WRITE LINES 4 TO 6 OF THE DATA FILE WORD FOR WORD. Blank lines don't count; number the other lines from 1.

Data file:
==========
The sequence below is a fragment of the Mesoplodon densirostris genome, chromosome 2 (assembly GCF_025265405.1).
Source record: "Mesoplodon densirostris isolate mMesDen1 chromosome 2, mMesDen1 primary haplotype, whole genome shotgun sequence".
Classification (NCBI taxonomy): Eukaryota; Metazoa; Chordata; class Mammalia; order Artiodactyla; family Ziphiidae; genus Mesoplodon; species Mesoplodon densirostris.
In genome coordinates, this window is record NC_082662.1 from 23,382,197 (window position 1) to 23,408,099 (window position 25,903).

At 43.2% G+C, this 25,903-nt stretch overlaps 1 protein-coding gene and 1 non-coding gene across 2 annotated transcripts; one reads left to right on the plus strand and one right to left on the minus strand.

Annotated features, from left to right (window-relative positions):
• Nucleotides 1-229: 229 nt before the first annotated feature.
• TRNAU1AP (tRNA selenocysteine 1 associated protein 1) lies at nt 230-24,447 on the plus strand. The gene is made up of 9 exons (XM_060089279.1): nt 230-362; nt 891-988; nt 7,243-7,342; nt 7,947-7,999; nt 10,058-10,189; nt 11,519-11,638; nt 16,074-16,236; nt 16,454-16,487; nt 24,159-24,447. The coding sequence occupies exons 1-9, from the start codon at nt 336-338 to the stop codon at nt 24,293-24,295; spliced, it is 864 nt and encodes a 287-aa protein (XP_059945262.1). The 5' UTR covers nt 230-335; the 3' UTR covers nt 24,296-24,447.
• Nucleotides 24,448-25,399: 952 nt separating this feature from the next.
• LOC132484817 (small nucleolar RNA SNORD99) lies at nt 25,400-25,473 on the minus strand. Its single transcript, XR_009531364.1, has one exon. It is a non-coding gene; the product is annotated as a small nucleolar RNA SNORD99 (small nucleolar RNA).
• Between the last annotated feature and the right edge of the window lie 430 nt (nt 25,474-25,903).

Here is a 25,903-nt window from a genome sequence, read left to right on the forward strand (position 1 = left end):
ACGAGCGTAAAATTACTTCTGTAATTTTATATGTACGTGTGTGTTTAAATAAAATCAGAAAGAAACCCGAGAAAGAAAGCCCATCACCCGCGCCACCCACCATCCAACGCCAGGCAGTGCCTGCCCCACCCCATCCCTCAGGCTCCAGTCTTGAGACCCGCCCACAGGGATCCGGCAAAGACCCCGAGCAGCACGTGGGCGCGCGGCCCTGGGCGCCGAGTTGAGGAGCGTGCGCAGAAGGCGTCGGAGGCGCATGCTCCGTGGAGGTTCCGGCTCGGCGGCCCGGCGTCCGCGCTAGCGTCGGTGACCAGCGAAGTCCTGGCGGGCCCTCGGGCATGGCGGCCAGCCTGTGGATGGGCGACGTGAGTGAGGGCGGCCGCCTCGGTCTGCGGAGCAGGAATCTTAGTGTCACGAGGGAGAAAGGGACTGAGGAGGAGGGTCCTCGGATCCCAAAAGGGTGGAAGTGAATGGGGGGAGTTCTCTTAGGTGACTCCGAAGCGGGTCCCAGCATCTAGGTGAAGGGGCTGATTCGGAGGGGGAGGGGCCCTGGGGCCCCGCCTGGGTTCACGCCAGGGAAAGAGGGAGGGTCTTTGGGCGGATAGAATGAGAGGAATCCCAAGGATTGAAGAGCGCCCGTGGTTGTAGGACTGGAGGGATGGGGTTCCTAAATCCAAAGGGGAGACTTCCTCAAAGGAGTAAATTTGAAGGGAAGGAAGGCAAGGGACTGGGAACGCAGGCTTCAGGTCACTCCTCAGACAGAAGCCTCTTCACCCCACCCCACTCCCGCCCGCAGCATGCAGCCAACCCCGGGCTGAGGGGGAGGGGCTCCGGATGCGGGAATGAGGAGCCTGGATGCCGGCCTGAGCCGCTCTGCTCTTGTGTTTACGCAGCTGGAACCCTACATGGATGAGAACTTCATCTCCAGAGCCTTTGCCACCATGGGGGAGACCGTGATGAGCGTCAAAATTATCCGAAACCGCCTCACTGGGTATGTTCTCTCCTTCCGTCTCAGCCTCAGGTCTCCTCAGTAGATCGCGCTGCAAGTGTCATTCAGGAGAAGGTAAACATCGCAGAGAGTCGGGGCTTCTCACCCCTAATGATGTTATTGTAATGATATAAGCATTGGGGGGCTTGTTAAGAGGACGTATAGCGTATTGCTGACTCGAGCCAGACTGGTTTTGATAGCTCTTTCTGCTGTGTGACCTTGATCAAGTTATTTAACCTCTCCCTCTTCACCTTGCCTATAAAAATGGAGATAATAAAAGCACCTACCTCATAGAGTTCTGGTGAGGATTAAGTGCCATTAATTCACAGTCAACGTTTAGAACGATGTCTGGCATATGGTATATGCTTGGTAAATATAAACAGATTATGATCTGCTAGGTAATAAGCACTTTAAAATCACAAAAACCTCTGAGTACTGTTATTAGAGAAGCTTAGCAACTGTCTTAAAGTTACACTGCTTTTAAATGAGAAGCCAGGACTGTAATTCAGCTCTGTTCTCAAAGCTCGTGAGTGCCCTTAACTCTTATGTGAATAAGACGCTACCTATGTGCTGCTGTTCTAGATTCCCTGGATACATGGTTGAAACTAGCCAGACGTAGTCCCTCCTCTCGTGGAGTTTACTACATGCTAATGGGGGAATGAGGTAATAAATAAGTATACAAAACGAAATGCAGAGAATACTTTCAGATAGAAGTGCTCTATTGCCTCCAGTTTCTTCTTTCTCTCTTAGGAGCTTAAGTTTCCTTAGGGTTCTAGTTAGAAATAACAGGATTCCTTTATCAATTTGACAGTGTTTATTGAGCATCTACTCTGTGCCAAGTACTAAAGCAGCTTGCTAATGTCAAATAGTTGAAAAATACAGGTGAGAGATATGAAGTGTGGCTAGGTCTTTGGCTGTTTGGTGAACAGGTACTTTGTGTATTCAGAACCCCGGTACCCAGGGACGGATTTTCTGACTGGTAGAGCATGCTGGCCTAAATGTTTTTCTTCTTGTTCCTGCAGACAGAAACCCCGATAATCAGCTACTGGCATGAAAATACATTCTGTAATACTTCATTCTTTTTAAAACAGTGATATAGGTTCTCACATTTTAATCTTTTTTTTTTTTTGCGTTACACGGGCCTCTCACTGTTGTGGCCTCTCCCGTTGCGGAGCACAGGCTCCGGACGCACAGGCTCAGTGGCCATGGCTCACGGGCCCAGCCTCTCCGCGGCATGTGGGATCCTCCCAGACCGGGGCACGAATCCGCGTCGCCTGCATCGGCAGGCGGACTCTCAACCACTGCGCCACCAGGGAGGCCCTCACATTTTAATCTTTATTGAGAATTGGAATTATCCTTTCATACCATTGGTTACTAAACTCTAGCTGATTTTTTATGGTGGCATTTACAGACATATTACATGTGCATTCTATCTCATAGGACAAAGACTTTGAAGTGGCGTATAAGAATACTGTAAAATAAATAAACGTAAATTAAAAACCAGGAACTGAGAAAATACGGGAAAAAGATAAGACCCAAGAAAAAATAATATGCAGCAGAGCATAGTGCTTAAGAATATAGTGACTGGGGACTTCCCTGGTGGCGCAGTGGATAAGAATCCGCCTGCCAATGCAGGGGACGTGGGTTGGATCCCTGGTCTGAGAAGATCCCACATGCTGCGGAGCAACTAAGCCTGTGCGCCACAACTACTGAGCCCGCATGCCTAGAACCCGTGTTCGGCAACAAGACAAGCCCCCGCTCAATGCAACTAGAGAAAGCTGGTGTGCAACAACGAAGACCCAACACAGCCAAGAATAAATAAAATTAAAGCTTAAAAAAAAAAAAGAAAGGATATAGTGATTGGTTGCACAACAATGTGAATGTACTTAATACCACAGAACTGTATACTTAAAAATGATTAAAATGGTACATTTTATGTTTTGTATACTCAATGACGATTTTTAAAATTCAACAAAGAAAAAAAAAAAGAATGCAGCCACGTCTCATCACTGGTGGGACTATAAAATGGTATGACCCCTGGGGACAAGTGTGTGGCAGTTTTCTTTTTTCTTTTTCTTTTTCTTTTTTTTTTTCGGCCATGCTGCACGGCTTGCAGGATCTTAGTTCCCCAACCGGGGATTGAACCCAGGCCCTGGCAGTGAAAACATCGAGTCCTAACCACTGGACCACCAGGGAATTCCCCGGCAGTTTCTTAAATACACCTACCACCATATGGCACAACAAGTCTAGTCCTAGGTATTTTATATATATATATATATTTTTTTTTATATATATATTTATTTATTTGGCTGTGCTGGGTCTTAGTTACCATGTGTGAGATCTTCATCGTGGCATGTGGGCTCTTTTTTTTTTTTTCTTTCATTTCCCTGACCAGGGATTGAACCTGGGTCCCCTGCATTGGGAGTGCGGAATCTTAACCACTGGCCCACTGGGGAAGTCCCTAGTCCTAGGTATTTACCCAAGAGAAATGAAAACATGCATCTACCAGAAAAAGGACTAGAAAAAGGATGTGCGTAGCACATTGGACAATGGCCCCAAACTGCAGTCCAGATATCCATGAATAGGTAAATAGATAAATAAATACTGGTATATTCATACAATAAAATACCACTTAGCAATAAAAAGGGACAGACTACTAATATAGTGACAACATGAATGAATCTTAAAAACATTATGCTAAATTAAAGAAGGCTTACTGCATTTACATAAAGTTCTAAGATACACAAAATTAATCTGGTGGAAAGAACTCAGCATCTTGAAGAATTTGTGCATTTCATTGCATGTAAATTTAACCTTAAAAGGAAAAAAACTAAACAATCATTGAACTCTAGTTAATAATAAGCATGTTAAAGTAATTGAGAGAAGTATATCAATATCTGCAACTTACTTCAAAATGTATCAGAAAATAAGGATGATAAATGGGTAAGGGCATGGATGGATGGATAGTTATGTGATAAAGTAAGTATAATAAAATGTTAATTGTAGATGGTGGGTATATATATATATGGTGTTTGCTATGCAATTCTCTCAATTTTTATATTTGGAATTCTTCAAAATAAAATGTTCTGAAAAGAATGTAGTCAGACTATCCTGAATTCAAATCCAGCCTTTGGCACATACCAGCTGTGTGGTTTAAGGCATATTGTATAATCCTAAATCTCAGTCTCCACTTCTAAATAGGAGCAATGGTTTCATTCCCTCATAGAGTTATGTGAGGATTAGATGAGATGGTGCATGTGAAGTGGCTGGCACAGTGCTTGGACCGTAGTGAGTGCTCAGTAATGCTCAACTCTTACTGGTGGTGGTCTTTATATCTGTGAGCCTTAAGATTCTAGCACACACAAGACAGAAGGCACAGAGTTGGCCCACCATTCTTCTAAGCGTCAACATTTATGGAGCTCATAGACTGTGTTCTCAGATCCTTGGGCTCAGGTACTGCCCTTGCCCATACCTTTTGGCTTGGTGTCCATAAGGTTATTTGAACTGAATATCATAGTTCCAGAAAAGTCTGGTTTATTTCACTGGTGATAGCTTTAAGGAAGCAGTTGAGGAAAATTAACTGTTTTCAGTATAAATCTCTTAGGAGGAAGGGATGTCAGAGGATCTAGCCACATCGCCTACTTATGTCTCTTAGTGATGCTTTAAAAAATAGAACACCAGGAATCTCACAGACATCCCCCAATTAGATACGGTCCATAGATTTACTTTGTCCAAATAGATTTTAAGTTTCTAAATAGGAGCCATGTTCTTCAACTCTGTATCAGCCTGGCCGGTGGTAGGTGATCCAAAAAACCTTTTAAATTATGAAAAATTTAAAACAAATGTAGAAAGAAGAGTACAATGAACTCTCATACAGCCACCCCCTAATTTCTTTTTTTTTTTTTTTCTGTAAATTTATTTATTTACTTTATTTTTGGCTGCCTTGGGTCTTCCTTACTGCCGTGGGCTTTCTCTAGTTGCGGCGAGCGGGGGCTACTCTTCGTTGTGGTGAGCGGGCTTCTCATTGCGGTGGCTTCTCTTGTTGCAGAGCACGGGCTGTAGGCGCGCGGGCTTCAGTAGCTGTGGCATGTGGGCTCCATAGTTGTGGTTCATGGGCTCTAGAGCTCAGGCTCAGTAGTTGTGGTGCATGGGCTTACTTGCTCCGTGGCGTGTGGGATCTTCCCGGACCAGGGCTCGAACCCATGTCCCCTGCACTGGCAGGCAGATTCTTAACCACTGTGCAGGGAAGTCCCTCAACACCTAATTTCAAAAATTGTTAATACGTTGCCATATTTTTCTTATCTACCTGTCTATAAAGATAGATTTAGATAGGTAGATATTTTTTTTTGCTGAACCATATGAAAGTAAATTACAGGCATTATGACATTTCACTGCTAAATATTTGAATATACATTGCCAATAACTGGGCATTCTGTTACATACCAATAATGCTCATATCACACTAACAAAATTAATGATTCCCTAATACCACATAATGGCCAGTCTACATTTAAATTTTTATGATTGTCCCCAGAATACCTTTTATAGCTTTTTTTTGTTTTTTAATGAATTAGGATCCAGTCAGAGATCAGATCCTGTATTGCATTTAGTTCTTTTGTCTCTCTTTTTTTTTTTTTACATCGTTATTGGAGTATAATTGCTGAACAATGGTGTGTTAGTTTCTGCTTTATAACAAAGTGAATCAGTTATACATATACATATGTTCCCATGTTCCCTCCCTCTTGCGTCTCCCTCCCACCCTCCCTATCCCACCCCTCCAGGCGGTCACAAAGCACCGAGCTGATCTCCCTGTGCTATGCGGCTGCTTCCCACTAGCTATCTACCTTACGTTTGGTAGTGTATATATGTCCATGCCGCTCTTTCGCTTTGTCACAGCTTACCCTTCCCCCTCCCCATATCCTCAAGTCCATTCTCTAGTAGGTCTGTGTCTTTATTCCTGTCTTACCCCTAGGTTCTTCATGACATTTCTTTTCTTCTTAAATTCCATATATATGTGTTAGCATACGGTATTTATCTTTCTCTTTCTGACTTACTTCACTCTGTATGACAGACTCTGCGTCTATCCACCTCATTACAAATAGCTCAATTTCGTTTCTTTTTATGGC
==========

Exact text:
In genome coordinates, this window is record NC_082662.1 from 23,382,197 (window position 1) to 23,408,099 (window position 25,903).

At 43.2% G+C, this 25,903-nt stretch overlaps 1 protein-coding gene and 1 non-coding gene across 2 annotated transcripts; one reads left to right on the plus strand and one right to left on the minus strand.

Annotated features, from left to right (window-relative positions):